Adm. William Leahy, the wartime Chairman of the Joint Chiefs of Staff, wrote in 1950, “It is my opinion that the use of this barbarous weapon at Hiroshima and Nagasaki was of no material success in our war against Japan. The Japanese were already defeated and ready to surrender….” Feller’s, Ike’s and Leahy’s opinions were conspicuously left out of or censored by the Smithsonian Institution’s 1995 display of the atomic B-29 bomber “Enola Gay.”

Admiral Leahy’s 1950 myth- and censor-busting about the Bomb could be an epitaph for the nuclear age: “I was not taught to make war in that fashion,” he said of Hiroshima’s incineration, “and wars cannot be won by destroying women and children.”

John LaForge is a co-director of Nukewatch in Wisconsin and edits its Quarterly newsletter.

 

John LaForge is a Co-director of Nukewatch, a peace and environmental justice group in Wisconsin, and edits its newsletter.

Like What You’ve Read? Support CounterPunch
July 29, 2015
Mike Whitney
The Politics of Betrayal: Obama Backstabs Kurds to Appease Turkey
Conn Hallinan
Ukraine: Close to the Edge
Joshua Frank
The Wheels Fell Off the Bernie Sanders Bandwagon
Stephen Lendman
What Happened to Ralkina Jones? Another Jail Cell Death
Rob Wallace
Neoliberal Ebola: the Agroeconomic Origins of the Ebola Outbreak
Dmitry Kolesnik
The ‘Ichkerization’ Crime Wave in Ukraine
Joyce Nelson
Scott Walker & Stephen Harper: A New Bromance
Bill Blunden
The Red Herring of Digital Backdoors and Key Escrow Encryption
Thomas Mountain
The Sheepdog Politics of Barack Obama
Farzana Versey
A President and a Yogi: Abdul Kalam’s Symbolism
Norman Pollack
America’s Decline: Internal Structural-Cultural Subversion
Foday Darboe
How Obama Failed Africa
Cesar Chelala
Russia’s Insidious Epidemic
Tom H. Hastings
Defending Democracy
David Macaray
Why Union Contracts are Good for the Country
Virginia Arthur
The High and Dry Sierras
Jon Langford
Mekons Tour Diary, the Season Finale, Mekonception in Redhook
July 28, 2015
Mark Schuller
Humanitarian Occupation of Haiti: 100 Years and Counting
Lawrence Ware
Why the “Black Church” Doesn’t Exist–and Never Has
Peter Makhlouf
Israel and Gaza: the BDS Movement One Year After “Protective Edge”
Carl Finamore
Landlords Behaving Badly: San Francisco Too Valuable for Poor People*
Michael P. Bradley
Educating About Islam: Problems of Selectivity and Imbalance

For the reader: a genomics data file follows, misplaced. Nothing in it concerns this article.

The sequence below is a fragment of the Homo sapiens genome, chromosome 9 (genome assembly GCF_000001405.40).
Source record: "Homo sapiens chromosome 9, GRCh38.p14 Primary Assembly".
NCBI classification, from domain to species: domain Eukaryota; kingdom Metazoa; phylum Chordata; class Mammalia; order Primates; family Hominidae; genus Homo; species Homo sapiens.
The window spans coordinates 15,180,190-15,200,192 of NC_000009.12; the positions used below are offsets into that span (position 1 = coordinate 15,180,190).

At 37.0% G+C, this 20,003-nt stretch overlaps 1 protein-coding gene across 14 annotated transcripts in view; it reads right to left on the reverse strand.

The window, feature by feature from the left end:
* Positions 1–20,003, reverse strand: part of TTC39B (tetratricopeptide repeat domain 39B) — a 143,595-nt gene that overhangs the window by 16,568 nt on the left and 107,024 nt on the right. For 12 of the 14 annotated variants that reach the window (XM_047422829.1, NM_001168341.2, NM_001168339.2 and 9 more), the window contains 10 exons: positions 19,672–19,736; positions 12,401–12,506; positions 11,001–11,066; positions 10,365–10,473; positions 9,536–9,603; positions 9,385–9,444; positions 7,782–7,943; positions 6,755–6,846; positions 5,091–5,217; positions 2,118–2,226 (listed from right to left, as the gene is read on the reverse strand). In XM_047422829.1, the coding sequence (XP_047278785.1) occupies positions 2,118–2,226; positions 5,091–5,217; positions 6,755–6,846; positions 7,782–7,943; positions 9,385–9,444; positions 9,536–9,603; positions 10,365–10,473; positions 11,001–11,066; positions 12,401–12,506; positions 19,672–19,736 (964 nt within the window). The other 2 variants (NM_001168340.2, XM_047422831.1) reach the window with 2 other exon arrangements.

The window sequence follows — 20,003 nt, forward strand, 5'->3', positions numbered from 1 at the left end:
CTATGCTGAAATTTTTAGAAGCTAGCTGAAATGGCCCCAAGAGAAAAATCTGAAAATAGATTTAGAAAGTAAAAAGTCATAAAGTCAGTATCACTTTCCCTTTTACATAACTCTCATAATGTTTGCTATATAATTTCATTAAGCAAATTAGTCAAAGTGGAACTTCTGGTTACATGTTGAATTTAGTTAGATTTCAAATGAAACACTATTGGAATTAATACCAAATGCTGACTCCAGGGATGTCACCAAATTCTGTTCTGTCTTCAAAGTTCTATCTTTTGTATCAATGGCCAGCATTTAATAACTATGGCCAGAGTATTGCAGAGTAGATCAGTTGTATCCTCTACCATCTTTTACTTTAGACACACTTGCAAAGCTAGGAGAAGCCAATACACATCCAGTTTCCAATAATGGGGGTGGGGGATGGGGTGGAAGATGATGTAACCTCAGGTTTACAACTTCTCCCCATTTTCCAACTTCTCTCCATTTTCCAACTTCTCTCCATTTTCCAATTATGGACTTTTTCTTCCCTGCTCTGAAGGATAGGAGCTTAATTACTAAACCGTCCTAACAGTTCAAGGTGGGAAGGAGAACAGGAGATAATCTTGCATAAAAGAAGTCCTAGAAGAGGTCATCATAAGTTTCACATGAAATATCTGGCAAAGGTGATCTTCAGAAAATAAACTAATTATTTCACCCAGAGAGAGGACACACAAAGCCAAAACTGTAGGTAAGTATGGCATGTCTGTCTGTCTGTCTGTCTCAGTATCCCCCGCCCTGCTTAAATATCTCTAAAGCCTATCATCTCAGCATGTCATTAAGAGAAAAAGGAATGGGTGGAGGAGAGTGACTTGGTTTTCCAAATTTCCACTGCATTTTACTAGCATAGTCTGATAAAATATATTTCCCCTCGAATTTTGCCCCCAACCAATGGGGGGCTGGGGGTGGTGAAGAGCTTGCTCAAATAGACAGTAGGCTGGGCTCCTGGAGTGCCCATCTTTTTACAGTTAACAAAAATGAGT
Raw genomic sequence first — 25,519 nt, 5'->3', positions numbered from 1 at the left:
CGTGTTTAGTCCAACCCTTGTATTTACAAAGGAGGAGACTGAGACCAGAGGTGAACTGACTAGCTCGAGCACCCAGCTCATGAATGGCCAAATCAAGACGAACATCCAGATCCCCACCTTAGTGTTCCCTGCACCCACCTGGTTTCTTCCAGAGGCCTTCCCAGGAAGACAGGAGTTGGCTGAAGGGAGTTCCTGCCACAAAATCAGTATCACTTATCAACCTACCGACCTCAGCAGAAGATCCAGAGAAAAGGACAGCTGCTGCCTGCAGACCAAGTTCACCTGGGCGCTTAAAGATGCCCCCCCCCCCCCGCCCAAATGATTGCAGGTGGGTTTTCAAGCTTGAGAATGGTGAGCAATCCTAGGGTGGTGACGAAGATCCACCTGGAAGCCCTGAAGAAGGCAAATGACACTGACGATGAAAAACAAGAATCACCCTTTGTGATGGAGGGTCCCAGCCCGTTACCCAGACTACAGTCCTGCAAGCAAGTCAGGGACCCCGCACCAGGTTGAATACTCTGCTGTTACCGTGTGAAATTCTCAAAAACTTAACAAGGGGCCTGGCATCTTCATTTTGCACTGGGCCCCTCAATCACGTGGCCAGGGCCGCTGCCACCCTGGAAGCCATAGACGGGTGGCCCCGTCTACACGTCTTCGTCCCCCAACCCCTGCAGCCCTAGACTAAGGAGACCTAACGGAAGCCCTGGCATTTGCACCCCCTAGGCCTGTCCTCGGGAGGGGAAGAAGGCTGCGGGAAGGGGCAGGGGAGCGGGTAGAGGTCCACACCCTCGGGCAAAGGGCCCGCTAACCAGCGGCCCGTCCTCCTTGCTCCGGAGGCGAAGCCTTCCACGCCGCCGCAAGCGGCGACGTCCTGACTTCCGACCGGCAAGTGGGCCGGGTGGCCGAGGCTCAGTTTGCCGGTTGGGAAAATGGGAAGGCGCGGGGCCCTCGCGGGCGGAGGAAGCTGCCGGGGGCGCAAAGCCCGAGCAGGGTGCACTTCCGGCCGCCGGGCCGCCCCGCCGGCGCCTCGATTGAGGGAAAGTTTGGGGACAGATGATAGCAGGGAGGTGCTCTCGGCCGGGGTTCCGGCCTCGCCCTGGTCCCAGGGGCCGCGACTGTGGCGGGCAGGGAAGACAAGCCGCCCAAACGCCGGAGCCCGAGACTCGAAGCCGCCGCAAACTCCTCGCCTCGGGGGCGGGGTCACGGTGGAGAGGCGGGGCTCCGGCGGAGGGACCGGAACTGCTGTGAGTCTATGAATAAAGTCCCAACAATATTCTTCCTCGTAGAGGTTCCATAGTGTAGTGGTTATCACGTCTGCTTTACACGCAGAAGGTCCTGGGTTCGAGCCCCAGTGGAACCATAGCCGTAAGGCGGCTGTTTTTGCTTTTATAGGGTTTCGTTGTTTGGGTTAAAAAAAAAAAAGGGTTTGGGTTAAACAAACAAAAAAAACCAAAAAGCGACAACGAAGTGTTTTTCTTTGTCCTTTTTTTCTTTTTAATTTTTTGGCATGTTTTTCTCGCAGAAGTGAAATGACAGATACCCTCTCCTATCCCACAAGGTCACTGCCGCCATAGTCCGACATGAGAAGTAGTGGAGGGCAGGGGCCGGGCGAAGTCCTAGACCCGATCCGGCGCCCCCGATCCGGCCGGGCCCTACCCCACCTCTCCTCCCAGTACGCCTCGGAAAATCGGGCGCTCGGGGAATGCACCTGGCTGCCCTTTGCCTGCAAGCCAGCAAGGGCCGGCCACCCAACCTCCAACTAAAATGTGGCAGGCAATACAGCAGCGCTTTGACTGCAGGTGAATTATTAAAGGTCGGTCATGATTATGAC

Binoy Kampmark
Ransacking Malaysia: the Najib Corruption Dossier
Michael Avender - Medea Benjamin
El Salvador’s Draconian Abortion Laws: a Miscarriage of Justice
Jesse Jackson
Sandra Bland’s Only Crime Was Driving While Black
Cesar Chelala
Effect of Greece’s Economic Crisis on Public Health
Mel Gurtov
Netanyahu: An Enemy of Peace
Joseph G. Ramsey
The Limits of Optimism: E.L. Doctorow and the American Left
George Wuerthner
Bark Beetles and Forest Fires: Another Myth Goes Up in Smoke
Paul Craig Roberts - Dave Kranzler
Supply and Demand in the Gold and Silver Futures Markets
Eric Draitser
China’s NGO Law: Countering Western Soft Power and Subversion
Harvey Wasserman
Will Ohio Gov. Kasich’s Anti-Green Resume Kill His Presidential Hopes?
Jon Langford
Mekons Tour Diary, Episode 4, a Bowery Ballroom Blitz
July 27, 2015
Susan Babbitt
Thawing Relations: Cuba’s Deeper (More Challenging) Significance
Howard Lisnoff
Bernie Sanders: Savior or Seducer of the Anti-War Left?
Martha Rosenberg
Big Pharma’s Profiteers: You Want Us to Pay What for These Meds?
Joshua Sperber
What is a President? The CEO of Capitalism
John Halle
On Berniebots and Hillary Hacks, Dean Screams, Swiftboating and Smears
Stephen Lendman
Cleveland Police Attack Black Activists
Zoe Konstantopoulou
The Politics of Coercion in Greece
Patrick Cockburn
Only Iraq’s Clerics Can Defeat ISIS
Ralph Nader
Sending a ‘Citizens Summons’ to Members of Congress
Clancy Sigal
Scratch That Itch: Hillary and The Donald
Colin Todhunter
Working Class War Fodder
Gareth Porter
Obama’s Version of Iran Nuke Deal: a Second False Narrative